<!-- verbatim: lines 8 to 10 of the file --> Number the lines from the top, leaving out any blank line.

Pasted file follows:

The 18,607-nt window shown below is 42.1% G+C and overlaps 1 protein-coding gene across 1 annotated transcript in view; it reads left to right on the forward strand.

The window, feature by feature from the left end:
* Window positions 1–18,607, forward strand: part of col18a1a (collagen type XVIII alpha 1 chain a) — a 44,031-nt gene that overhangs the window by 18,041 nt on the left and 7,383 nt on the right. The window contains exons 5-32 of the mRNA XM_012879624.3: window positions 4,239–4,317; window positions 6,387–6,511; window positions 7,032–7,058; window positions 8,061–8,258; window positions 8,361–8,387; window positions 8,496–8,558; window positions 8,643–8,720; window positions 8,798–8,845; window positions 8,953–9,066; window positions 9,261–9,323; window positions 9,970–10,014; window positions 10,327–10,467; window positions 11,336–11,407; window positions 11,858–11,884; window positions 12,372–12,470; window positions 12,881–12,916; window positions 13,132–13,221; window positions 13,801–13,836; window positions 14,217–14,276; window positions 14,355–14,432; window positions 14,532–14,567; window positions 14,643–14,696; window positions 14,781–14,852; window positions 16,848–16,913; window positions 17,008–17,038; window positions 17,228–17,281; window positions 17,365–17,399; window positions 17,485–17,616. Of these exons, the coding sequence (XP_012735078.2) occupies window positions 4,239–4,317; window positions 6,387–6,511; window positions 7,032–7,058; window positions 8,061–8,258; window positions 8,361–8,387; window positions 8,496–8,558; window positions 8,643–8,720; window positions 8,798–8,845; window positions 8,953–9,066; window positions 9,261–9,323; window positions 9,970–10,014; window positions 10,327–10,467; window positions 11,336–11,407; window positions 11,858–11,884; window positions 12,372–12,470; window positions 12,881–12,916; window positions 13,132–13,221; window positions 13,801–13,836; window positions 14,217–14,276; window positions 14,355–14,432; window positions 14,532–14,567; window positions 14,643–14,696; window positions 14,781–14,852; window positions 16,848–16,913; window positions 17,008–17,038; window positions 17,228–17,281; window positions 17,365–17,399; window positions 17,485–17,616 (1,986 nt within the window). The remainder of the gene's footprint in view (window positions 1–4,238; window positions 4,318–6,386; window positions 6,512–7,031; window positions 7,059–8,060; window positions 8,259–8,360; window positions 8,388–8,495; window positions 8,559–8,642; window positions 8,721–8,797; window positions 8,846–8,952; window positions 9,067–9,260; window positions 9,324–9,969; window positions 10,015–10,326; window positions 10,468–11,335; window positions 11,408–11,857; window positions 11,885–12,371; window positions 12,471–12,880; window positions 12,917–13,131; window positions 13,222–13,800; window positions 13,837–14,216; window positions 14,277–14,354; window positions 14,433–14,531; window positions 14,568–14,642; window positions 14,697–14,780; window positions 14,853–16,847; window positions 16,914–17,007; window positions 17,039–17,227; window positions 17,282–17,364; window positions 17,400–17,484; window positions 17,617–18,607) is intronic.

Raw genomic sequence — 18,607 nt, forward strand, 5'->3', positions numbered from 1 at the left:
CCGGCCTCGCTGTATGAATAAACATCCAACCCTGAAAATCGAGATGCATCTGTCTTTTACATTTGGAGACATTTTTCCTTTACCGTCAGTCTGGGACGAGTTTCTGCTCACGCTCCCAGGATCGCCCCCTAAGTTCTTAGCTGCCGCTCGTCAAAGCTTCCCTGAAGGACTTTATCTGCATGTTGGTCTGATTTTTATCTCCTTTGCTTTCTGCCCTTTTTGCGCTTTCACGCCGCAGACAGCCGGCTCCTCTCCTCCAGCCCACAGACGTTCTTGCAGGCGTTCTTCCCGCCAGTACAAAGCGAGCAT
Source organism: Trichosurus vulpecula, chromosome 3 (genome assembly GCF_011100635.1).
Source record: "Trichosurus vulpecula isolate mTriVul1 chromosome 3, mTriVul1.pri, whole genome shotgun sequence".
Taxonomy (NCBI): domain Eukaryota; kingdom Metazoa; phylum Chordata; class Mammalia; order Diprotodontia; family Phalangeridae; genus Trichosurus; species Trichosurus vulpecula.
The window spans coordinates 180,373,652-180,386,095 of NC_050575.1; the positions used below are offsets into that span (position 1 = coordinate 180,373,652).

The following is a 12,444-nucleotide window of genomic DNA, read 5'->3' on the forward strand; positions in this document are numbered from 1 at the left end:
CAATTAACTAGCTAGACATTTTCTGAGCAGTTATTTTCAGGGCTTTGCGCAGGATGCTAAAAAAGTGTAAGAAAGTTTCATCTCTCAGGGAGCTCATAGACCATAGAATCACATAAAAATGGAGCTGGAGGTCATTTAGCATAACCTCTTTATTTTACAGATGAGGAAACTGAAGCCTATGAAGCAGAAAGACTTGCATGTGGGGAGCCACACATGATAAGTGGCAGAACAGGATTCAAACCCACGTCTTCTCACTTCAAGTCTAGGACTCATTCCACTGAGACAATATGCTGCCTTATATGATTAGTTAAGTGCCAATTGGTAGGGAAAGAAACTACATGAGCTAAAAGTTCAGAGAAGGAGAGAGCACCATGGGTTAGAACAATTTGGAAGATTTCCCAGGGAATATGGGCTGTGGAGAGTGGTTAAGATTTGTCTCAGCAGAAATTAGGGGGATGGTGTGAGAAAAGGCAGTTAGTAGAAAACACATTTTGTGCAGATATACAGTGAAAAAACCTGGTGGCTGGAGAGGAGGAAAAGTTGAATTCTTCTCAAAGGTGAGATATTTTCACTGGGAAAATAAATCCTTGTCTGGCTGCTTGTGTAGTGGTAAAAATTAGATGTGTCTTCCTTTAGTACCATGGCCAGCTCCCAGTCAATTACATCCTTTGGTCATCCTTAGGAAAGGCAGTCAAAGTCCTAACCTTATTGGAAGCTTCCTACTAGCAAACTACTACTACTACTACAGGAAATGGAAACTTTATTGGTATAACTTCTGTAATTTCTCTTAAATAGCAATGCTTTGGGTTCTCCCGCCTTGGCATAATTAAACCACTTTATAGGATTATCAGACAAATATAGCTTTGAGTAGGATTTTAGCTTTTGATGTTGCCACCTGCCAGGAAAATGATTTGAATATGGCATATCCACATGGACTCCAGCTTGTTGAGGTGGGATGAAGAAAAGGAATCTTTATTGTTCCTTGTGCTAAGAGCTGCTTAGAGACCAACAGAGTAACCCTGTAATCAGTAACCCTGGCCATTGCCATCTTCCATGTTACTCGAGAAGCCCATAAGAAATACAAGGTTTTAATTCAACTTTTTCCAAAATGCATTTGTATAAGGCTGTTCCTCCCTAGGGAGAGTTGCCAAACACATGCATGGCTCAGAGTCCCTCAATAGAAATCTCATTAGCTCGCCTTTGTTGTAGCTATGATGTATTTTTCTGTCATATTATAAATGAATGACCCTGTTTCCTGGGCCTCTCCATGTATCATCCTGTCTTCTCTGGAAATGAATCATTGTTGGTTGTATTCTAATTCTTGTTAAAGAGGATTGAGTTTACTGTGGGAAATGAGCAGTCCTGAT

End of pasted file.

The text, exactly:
Taxonomy (NCBI): domain Eukaryota; kingdom Metazoa; phylum Chordata; class Mammalia; order Diprotodontia; family Phalangeridae; genus Trichosurus; species Trichosurus vulpecula.
The window spans coordinates 180,373,652-180,386,095 of NC_050575.1; the positions used below are offsets into that span (position 1 = coordinate 180,373,652).

The following is a 12,444-nucleotide window of genomic DNA, read 5'->3' on the forward strand; positions in this document are numbered from 1 at the left end: